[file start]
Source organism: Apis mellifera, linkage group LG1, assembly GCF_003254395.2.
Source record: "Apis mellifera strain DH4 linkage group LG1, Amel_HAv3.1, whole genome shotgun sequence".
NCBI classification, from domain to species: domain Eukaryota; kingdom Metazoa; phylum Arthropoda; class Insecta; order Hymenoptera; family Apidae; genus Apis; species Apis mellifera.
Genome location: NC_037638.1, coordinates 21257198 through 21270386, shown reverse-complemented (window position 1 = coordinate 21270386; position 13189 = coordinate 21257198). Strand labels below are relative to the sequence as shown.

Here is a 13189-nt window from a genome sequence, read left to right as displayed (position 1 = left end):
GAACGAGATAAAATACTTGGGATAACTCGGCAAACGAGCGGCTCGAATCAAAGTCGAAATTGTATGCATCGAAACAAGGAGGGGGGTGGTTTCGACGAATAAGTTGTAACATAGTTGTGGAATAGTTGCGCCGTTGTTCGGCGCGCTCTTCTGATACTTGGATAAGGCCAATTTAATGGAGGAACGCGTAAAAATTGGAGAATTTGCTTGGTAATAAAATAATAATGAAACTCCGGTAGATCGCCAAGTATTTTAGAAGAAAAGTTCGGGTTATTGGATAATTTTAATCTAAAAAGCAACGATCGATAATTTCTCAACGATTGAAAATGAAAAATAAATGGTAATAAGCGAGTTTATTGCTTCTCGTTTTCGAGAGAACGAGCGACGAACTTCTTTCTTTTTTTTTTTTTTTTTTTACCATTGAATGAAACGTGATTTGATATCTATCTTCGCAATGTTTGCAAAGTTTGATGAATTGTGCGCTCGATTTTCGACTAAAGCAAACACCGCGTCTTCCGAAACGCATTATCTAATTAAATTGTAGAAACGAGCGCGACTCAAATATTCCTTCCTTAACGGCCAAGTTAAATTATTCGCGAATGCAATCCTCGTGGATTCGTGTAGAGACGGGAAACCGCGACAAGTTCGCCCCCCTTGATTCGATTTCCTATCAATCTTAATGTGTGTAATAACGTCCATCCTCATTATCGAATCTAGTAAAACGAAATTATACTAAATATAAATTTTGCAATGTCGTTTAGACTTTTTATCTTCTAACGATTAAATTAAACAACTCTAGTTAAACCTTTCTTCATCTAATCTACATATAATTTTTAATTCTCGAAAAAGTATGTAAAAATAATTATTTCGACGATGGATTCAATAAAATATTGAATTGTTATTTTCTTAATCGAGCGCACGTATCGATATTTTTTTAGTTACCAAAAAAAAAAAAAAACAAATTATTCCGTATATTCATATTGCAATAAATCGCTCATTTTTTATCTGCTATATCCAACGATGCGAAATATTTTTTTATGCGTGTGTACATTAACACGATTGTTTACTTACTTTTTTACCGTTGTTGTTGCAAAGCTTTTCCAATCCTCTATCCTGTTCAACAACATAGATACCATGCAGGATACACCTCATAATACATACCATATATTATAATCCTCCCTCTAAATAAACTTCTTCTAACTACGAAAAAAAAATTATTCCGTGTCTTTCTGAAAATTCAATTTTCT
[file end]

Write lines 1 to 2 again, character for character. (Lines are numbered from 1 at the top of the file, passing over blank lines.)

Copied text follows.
Source organism: Apis mellifera, linkage group LG1, assembly GCF_003254395.2.
Source record: "Apis mellifera strain DH4 linkage group LG1, Amel_HAv3.1, whole genome shotgun sequence".